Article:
Investment Returns

How Trading Costs Erode Factor Returns

When choosing a factor-based strategy, advisors should carefully scrutinize the fund’s construction rules (e.g., the number of securities held) and implementation strategy (e.g., the frequency of rebalancing and the use of patient, algorithmic trading).

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Investment Returns

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To understand the importance of this issue, let’s go back to our book, “Your Complete Guide to Factor-Based Investing,” in which Andrew Berkin and I laid out five criteria that must be met before considering investing in a factor. The factor must show evidence of being a unique/independent source of risk that has generated a premium that is:

  • Persistent – It holds across long periods of time and different economic regimes.
  • Pervasive – It holds across countries, regions, sectors and even asset classes.
  • Robust – It holds for various definitions (for example, there is a value premium, whether it is measured by price-to-book, earnings, cash flow or sales).
  • Investable – It holds up not just on paper but also after considering actual implementation issues, such as trading costs.
  • Intuitive – There are logical risk-based or behavioral-based explanations for its premium and why it should continue to exist.

We then laid out the evidence that, among the “zoo” of equity factors documented in the academic literature, only a handful pass all the tests: market beta, size, value, momentum and profitability/quality. It is particularly important to consider transactions costs (investability) because market impact costs may substantially erode a strategy’s expected excess returns. Transactions costs are impacted by not only turnover (due to the need to rebalance portfolios) but also concentration of turnover and thus demands on liquidity.

Feifei Li, Tzee-man Chow, Alex Pickard and Yadwinder Garg contribute to the literature with their study “Transaction Costs of Factor-Investing Strategies,” which appears in the Spring 2019 issue of the Financial Analysts Journal. The authors evaluated 15 popular factor investing strategy implementations and identified how index construction methods, when thoughtfully designed, can reduce market impact costs.

The authors began by noting: “It stands to reason that excess returns grow scarcer as AUM rises: managers must buy more of the stocks in their opportunity set, creating upward price pressure that inexorably lowers the expected return. Conversely, when they exit existing positions, their trading generally pushes prices down, reducing the realized return.” They added: “Impressive backtest returns may be achieved by holding concentrated portfolios with high turnover rates, and strategies that require specific selection criteria can exhibit these characteristics. A backtest is not an accurate representation of an investor’s experience because it only simulates the history of a strategy and does not incur actual asset-related trading activity and associated costs.”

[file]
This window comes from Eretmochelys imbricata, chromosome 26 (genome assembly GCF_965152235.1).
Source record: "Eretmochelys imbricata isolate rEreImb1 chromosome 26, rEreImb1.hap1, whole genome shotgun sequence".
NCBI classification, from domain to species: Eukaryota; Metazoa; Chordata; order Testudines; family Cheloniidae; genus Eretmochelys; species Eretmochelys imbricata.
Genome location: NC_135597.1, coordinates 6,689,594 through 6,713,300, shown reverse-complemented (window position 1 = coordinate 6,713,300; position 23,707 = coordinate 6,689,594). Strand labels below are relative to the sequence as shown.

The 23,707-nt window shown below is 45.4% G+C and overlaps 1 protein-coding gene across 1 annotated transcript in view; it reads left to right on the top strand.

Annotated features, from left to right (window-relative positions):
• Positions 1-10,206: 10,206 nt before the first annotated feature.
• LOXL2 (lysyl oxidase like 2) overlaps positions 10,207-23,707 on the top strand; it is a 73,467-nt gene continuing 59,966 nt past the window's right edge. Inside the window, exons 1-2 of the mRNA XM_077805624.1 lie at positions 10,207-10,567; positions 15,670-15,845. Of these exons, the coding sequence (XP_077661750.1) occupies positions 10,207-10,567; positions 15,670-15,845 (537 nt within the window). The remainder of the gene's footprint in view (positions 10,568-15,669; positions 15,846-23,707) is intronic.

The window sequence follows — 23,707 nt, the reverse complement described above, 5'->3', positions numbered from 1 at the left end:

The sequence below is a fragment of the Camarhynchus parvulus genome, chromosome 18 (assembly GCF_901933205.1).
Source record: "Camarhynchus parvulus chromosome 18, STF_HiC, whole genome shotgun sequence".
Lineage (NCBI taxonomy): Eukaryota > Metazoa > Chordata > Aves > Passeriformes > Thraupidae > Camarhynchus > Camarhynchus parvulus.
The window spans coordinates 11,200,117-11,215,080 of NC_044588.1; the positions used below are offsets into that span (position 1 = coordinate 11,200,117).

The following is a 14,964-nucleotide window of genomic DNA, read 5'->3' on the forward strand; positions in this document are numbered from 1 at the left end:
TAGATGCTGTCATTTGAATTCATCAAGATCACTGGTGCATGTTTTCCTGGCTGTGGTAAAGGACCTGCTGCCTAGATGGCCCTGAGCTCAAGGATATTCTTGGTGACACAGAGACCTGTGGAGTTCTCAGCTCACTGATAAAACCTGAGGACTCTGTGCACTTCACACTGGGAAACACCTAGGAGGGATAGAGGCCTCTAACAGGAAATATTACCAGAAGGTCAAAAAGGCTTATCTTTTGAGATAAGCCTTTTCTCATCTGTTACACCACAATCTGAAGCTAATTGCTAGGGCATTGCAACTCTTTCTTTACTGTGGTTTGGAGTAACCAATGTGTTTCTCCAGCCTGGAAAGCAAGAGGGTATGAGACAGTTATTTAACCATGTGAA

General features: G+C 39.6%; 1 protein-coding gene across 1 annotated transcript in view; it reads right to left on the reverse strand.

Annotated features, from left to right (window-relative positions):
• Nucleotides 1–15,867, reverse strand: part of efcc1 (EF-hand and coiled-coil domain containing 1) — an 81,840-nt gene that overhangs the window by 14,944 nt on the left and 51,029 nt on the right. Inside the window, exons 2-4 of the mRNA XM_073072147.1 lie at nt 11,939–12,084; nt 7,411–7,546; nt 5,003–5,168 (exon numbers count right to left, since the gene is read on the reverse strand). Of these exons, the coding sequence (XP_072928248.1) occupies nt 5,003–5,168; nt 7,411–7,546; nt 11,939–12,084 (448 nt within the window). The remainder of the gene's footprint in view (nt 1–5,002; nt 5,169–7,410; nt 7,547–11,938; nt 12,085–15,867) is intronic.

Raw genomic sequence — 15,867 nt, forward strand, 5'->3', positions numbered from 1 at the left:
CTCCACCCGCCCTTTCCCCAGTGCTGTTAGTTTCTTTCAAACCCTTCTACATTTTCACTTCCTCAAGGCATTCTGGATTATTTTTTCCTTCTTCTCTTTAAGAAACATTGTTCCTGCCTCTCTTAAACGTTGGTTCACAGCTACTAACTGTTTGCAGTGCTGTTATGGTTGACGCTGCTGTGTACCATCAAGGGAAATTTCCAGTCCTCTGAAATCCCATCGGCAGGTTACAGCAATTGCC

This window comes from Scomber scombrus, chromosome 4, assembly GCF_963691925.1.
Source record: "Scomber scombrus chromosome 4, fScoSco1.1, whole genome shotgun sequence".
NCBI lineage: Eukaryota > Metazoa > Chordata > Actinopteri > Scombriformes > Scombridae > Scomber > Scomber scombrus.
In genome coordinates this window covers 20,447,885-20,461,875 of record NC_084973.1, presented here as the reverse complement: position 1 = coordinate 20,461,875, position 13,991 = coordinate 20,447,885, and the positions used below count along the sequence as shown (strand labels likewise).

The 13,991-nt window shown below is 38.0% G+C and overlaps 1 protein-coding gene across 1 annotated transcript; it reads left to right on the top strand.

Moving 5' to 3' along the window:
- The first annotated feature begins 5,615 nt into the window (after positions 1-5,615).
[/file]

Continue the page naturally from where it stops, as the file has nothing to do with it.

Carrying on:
To determine the impact of implementation costs, the authors analyzed the behavior of stocks that were traded during the rebalancing of 49 FTSE RAFI™ Indexes, which represents live histories and approximate total assets under management (AUM) of $8 billion in 2009 to $74 billion in 2016. Following is a summary of their findings:

  • There is significant evidence of market impact on the rebalancing day and a subsequent price reversal over the next four days, costs induced by the orders of the indexers.
  • The magnitude of price impact is predictable because it is directly related to the security’s liquidity and the size of the trade.
  • A fund incurs approximately 30 basis points (bps) of trading costs due to market impact for every 10% of a stock’s average daily volume (ADV) traded in aggregate by the factor investing index-tracking funds.
  • With as little as $10 billion in AUM, momentum indexing strategies can have trading costs of 200 bps or more.
  • Dividend income and dividend growth strategies also incur high costs due to high concentration, leading to high market impact costs. Costs are in the 60-80 bps range. On the other hand, quality strategies’ costs fall below 40 bps and value strategies’ below 30 bps. The results were similar in international markets.
  • Mixing factors together diversifies the holdings and reduces turnover concentration.
  • Factor strategies that invest in small subsets of the market (such as momentum) tend to have high turnover concentration because they routinely require that the manager completely eliminate a few existing positions and buy into new positions. Broad market indexes that reweight constituents back to predetermined and stable weights tend to have lower turnover concentration.
  • Strategies that rebalance more frequently, such as quarterly versus annually, will tend to have lower turnover concentration.

Read the full article here by Larry Swedroe, Advisor Perspectives

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